The rise of Artificial Intelligence (AI) has opened a world of new potential for human-machine relationships and the future of technology. Not only can AI help fight disease, evaluate potential market changes, and automate the modern-day workplace, it can act as a much-needed defense system against potential digital threats. Taking into consideration the rate at which data has been publicly compromised, AI may be one of the only tools left to stay ahead of potential cybersecurity threats.
Evolution Of Cybersecurity
IT leaders of the past faced an entirely different world of threats. Today’s IT leaders must adapt to a world of interconnected data, cloud computing, and a new breed of cyber criminals intent on not only stealing data, but also manipulating it. In 2018, the UK passed the General Data Protection Regulation (GDPR) and created the largest change to data privacy regulation in 20 years. GDPR impacted cybersecurity everywhere and has indirectly contributed to opening up the need for cyber criminals to hone their tactics and introduce AI into their arsenal.
Friend Or Foe?
AI in cybersecurity should be recognized as a double-edged sword. As often as it is the absolute best defense against security threats, it is also the best weapon. For this reason, specifically, it is imperative to keep AI trends in mind when choosing how to protect sensitive information. How is it possible to combat an algorithm that is able to search thousands of profiles for personal information in a matter of seconds? The best bet is another sophisticated algorithm that works just as quickly to identify, research, and nullify the threat.
Cybersecurity Concerns In 2019
New Consumer Privacy Laws
In 2018 California passed the California Consumer Privacy Act (CCPA). The CCPA regulates how corporations collect user data and what they’re ultimately allowed to do with user data. While technically only legislating California, tech giants in Silicon Valley will quickly have to start taking actions towards compliance in 2020. This may come as a relief to many consumers, but ultimately it will also usher in a new era of cybersecurity standards and practices as companies now have restrictions for the thousands of data points they collect and share about every adult in America.
As these large companies evolve and change their practices to meet CCPA, AI will undoubtedly play a large role in the transition and likely in their new processes. One of the noted “weak spots” in data protection is user passwords. Many companies are pursuing artificial intelligence systems to conduct biometric logins, which allows AI to scan physical features of a user for account access, thus eliminating the need for a risk-prone password all together.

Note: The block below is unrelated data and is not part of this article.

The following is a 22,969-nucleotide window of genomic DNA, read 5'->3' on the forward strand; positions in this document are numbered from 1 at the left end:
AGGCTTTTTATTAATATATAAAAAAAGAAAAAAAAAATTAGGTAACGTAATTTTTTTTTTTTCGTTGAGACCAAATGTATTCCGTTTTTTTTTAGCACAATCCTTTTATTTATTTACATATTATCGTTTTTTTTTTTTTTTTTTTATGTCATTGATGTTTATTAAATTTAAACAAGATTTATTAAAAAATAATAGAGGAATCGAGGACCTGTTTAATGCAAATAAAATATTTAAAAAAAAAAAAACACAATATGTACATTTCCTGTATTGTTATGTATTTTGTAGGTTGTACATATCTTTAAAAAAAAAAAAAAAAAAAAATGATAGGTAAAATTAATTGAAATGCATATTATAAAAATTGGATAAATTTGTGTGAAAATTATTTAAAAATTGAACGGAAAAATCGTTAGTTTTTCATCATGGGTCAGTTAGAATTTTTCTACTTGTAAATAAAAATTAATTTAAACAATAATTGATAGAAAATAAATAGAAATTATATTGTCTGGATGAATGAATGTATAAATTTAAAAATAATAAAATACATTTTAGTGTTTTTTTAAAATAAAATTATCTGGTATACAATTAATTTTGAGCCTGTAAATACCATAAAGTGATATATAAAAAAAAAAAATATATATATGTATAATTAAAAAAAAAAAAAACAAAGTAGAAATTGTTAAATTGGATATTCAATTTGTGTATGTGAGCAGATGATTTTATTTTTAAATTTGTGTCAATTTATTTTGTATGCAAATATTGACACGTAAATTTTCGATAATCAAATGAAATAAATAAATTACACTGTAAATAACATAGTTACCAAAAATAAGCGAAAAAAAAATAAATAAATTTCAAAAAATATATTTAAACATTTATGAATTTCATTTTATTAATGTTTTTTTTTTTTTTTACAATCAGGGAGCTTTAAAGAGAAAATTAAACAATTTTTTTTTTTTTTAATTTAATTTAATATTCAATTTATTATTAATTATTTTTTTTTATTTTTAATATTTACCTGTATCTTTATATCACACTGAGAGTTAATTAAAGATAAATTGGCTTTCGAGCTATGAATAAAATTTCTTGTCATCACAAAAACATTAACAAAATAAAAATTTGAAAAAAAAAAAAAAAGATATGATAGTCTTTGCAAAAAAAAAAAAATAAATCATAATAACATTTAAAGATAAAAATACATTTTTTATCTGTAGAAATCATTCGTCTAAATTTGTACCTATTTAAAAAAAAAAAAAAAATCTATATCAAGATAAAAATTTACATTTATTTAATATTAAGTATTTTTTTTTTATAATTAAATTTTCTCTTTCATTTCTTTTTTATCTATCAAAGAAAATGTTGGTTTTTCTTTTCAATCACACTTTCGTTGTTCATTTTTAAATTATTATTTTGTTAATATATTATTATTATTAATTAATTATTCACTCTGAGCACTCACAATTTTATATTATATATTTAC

Lack of Cybersecurity Professionals
Recent years have seen a huge surge in cybersecurity literacy and education. However, there is still an overall lack of true cybersecurity experts able to jump in when the next threat pops up. The 2018 (ISC)² Cybersecurity Workforce Study reported that the shortage of cybersecurity professionals globally is close to 3 million, with a shortage of roughly 500,000 in the United States.
Can AI step in to fill the void?
Yes and no. To truly defend against cyber threats (or even cyber espionage), the best option is to have a team of cybersecurity professionals leverage AI for their defenses. There has been a huge spike in companies using AI to protect against threats recently because human workers are just not capable of scanning thousands and thousands of threat alerts a day. AI, however, can search for specific patterns and alert human teams to the threats they should be paying attention to.
Given the running shortage of cybersecurity professionals, new developments in AI may be part of a temporary solution. While a single worker cannot necessarily protect from cyber espionage on their own, a knowledgeable expert and a well-executed AI absolutely can in many circumstances.
Many high-profile international cyber attacks have been in the news recently and are stirring up the same question:
Who did it?
This seems like a simple and obvious question, but it’s one that wasn’t able to be answered consistently until recently. Cyber criminals hide their identity for legal purposes. Remaining hidden also makes it easier for them to strike again. Knowing who is attacking a business or organization is imperative to continue building the best cyber defense system possible, and AI is proving to be a star tool for finding the source of attacks through trend analysis.
AI defense systems can analyze information from online databases and registries to recognize clues about the infrastructure used by cybercriminals to launch attacks. This includes domain names and IP addresses associated with any devices used to participate in previous attacks.
Proactive defenses can be set up much more effectively if the attacker is known. AI has already been used to automatically block IP addresses associated with known attackers and criminal groups, working to stop an attack before it can be launched.
Who Should Be Worried About Attacks?
At the end of the day, it’s hard to say just how protected any given business or organization might be with cyber attacks looming. Just as quickly as trends emerge, they dissipate, and the newest defense tactic may be deemed obsolete. On the contrary, the somewhat recent integration of artificial intelligence into cybersecurity brings hope that with the proper protections business owners need not fret: AI is on the job and it’s learning quick.